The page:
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California wine industry loses another veteran

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Almost lost in the news of recent wine deaths lately was that of Frank M. Woods, published here and here.

My goodness, we’re losing the founding fathers and mothers of our modern wine industry at an alarming rate! But that’s life. Frank Woods began his career as a marketing man (Proctor & Gamble), went on to become a staunch supporter of Ronald Reagan’s early political career (he was responsible for drafting southern delegates for Reagan’s failed 1968 campaign) and then, in a remarkable feat of self-invention, co-founded Clos du Bois Winery, in 1974.

His initial purpose was to sell grapes, primarily to Rodney Strong, but the lure to make wine proved too strong. That era, the early- to mid-1970s, saw the crescendo of the boutique winery movement in California, and Clos du Bois was right up there with the best of them. They were one of the earliest wineries to specialize in proprietarily-labeled bottlings that promoted individual terroirs and approaches to winemaking. Most exciting were their various Cabernet Sauvignons—Briarcrest and Marlstone—and their Chardonnays—Calcaire and Flintwood. Critics loved them; the wines showed that visionary winemakers could produce terroir-inspired varietals at the highest levels of performance. Clos du Bois also made fine Merlot, Sauvignon Blanc and Zinfandel, and dabbled in Pinot Noir (not so good, alas), Riesling, Malbec and Gerwurztraminer; the latter, made in a botrytised, late-harvest manner, was one of the greatest California dessert wines of its day.

Woods sold Clos du Bois in 1988, to Allied Lyons. People familiar with Clos du Bois today might see it as simply a commodity brand now owned (since 2007) by giant Constellation; and, in truth, it is a shadow of its former self. But we shouldn’t forget what Clos du Bois set out to be, and Frank Woods, who served as chairman of the Wine Institute, was the guiding light behind Clos du Bois. He is not in the Vintners Hall of Fame, but he deserves to be.

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On  lighter note, I read with great interest Dan Berger’s recent column in the Napa Valley Register on “the decline of cabernet-ness.” I take his point that Cabernet Sauvignon may no longer taste the same as it did 30 and more years ago, when oldtimers like him and me (!!) first experienced these wines. Back then, Cabernet was generally under 14% alcohol by volume. Dan seems to be hopping onto the In Pursuit of Balance train, and objects to what he feels is the loss of varietal character in wines that possess “a lot of oak, high alcohol, low acidity, and a lot of tannin.”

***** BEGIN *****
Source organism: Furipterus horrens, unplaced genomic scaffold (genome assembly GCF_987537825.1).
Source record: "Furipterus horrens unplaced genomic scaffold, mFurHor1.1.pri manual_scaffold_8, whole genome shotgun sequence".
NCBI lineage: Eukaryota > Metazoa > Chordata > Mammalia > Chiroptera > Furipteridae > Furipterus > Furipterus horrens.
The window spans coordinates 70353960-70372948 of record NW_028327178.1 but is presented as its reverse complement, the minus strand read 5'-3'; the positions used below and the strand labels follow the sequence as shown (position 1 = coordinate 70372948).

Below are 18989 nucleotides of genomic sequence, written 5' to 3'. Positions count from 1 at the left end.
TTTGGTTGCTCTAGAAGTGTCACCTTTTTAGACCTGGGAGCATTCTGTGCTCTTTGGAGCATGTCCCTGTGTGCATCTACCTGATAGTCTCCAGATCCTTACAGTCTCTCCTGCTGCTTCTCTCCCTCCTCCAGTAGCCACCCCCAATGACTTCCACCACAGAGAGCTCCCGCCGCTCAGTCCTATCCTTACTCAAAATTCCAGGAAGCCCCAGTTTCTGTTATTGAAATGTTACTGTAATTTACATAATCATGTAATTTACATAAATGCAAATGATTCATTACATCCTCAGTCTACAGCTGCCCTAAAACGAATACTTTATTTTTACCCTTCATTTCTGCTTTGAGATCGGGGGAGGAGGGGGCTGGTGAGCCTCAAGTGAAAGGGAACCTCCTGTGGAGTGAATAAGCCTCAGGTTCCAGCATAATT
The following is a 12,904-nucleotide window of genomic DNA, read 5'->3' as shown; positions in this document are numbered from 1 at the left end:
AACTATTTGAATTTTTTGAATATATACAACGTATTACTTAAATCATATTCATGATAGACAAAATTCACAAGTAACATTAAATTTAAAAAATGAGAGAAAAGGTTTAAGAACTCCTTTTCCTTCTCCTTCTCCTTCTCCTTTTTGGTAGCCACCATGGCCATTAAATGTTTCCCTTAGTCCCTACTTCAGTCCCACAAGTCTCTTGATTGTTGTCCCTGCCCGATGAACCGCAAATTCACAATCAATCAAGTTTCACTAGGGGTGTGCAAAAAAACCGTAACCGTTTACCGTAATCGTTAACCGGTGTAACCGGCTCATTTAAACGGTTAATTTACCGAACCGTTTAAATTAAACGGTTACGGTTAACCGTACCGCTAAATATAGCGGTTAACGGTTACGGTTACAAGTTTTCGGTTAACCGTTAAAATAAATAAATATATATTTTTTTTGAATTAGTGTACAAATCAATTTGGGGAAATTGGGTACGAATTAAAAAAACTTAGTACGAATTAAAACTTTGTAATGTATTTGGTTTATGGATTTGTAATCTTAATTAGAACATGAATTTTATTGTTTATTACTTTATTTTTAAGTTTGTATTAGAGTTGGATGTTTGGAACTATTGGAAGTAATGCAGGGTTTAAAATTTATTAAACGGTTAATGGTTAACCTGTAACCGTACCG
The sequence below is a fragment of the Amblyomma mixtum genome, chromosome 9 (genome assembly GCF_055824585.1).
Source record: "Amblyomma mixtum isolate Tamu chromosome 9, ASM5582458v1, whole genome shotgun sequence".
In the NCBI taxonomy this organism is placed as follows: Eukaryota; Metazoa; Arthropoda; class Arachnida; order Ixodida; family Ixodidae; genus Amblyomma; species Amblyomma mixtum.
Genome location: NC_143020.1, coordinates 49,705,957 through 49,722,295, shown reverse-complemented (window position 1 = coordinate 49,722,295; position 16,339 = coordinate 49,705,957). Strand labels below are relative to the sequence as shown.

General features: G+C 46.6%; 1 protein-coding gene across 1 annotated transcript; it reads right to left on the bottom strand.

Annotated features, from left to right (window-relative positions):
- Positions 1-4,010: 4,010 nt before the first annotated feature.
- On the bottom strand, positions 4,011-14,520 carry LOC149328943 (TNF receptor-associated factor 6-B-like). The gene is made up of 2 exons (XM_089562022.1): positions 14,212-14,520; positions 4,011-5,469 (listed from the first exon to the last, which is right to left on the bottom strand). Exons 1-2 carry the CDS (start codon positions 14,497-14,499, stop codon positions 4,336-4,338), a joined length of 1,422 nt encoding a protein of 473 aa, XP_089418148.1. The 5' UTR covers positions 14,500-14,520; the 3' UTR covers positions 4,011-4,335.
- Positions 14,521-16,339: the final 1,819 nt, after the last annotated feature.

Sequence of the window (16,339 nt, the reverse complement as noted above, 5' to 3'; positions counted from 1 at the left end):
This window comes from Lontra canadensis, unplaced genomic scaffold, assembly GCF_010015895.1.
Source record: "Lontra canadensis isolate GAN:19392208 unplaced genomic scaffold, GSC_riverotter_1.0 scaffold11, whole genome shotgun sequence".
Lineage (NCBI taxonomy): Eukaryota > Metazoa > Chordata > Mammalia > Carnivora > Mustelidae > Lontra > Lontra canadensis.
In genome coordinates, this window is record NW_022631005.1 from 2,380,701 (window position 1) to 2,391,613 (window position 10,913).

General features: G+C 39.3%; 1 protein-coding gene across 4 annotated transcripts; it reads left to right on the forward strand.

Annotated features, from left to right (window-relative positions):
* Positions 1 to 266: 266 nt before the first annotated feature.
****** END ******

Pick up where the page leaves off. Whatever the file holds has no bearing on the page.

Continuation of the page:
I defer to no one in my respect for Dan Berger, a true icon of modern wine writing, whose long career is the envy of wannabe wine writers. But I have to respectfully disagree. While I grant that there is a boring sameness in many California Cabernets, I just can’t go along with the notion that “the more you pay for a cabernet sauvignon, the less like cabernet sauvignon it smells and tastes.” I’ve tasted most of the same high-end Cabs as Dan has, and at the top level, these are wines that dazzle, some of the greatest Cabernets the world has ever known. I just get impatient sometimes with all this criticism of alcohol levels and oak, which seems to currently dominate the conversation. As for the critique of Pinot Noir “being made so dark that they taste more like syrah,” yes, there are some out there. But not as many as the current buzz would suggest. This sort of remark makes it sound like most California Pinot Noirs are un-varietal when the fact is that the better ones–and there are hundreds of them out there in any given vintage–are gorgeous, world-class wines.

 

 

 

  1. Bill Haydon says:

    So you don’t see any degree of hucksterism, insincerity or disingenuous marketing in prominently calling a Chardonnay “Calcaire” when there was absolutely nothing calcareous about the soils in which it was grown.

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